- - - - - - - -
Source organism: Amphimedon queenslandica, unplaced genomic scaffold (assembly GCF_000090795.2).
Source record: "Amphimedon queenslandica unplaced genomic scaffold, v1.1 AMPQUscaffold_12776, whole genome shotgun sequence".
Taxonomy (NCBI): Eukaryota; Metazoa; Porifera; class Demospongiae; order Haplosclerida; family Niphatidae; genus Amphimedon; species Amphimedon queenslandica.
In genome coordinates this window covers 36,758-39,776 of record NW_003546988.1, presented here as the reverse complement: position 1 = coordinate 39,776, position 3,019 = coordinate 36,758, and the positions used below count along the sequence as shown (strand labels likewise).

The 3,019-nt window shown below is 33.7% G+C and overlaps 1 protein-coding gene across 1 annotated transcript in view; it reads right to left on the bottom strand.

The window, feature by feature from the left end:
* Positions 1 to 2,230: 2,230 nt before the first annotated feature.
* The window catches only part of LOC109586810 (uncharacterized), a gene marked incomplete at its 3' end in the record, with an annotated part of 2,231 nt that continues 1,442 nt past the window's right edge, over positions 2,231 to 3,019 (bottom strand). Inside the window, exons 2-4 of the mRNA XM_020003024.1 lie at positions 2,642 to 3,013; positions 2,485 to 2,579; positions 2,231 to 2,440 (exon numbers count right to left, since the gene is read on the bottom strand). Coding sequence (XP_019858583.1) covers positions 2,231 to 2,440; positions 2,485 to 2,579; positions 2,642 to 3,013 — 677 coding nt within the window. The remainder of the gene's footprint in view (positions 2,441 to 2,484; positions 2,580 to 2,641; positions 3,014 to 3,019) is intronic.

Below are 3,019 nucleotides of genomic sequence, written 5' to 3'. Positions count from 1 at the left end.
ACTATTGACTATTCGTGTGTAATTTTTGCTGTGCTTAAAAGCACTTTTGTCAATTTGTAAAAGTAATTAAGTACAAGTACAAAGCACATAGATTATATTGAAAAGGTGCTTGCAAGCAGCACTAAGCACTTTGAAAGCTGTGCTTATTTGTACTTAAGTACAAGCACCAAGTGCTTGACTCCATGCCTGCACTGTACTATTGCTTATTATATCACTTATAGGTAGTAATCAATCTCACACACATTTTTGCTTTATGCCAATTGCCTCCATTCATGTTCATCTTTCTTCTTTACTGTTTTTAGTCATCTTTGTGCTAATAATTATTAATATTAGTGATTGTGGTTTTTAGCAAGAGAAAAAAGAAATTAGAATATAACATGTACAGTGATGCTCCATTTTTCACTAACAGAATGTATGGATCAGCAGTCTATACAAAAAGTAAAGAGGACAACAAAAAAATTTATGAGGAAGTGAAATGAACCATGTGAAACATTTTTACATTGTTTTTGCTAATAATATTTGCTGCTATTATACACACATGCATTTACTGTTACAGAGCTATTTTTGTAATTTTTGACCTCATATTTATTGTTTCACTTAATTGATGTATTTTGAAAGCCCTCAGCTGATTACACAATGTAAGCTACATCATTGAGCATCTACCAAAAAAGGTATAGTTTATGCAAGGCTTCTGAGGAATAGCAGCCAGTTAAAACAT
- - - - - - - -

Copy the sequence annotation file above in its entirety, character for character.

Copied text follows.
Source organism: Amphimedon queenslandica, unplaced genomic scaffold (assembly GCF_000090795.2).
Source record: "Amphimedon queenslandica unplaced genomic scaffold, v1.1 AMPQUscaffold_12776, whole genome shotgun sequence".
Taxonomy (NCBI): Eukaryota; Metazoa; Porifera; class Demospongiae; order Haplosclerida; family Niphatidae; genus Amphimedon; species Amphimedon queenslandica.
In genome coordinates this window covers 36,758-39,776 of record NW_003546988.1, presented here as the reverse complement: position 1 = coordinate 39,776, position 3,019 = coordinate 36,758, and the positions used below count along the sequence as shown (strand labels likewise).

The 3,019-nt window shown below is 33.7% G+C and overlaps 1 protein-coding gene across 1 annotated transcript in view; it reads right to left on the bottom strand.

The window, feature by feature from the left end:
* Positions 1 to 2,230: 2,230 nt before the first annotated feature.
* The window catches only part of LOC109586810 (uncharacterized), a gene marked incomplete at its 3' end in the record, with an annotated part of 2,231 nt that continues 1,442 nt past the window's right edge, over positions 2,231 to 3,019 (bottom strand). Inside the window, exons 2-4 of the mRNA XM_020003024.1 lie at positions 2,642 to 3,013; positions 2,485 to 2,579; positions 2,231 to 2,440 (exon numbers count right to left, since the gene is read on the bottom strand). Coding sequence (XP_019858583.1) covers positions 2,231 to 2,440; positions 2,485 to 2,579; positions 2,642 to 3,013 — 677 coding nt within the window. The remainder of the gene's footprint in view (positions 2,441 to 2,484; positions 2,580 to 2,641; positions 3,014 to 3,019) is intronic.

Below are 3,019 nucleotides of genomic sequence, written 5' to 3'. Positions count from 1 at the left end.
ACTATTGACTATTCGTGTGTAATTTTTGCTGTGCTTAAAAGCACTTTTGTCAATTTGTAAAAGTAATTAAGTACAAGTACAAAGCACATAGATTATATTGAAAAGGTGCTTGCAAGCAGCACTAAGCACTTTGAAAGCTGTGCTTATTTGTACTTAAGTACAAGCACCAAGTGCTTGACTCCATGCCTGCACTGTACTATTGCTTATTATATCACTTATAGGTAGTAATCAATCTCACACACATTTTTGCTTTATGCCAATTGCCTCCATTCATGTTCATCTTTCTTCTTTACTGTTTTTAGTCATCTTTGTGCTAATAATTATTAATATTAGTGATTGTGGTTTTTAGCAAGAGAAAAAAGAAATTAGAATATAACATGTACAGTGATGCTCCATTTTTCACTAACAGAATGTATGGATCAGCAGTCTATACAAAAAGTAAAGAGGACAACAAAAAAATTTATGAGGAAGTGAAATGAACCATGTGAAACATTTTTACATTGTTTTTGCTAATAATATTTGCTGCTATTATACACACATGCATTTACTGTTACAGAGCTATTTTTGTAATTTTTGACCTCATATTTATTGTTTCACTTAATTGATGTATTTTGAAAGCCCTCAGCTGATTACACAATGTAAGCTACATCATTGAGCATCTACCAAAAAAGGTATAGTTTATGCAAGGCTTCTGAGGAATAGCAGCCAGTTAAAACAT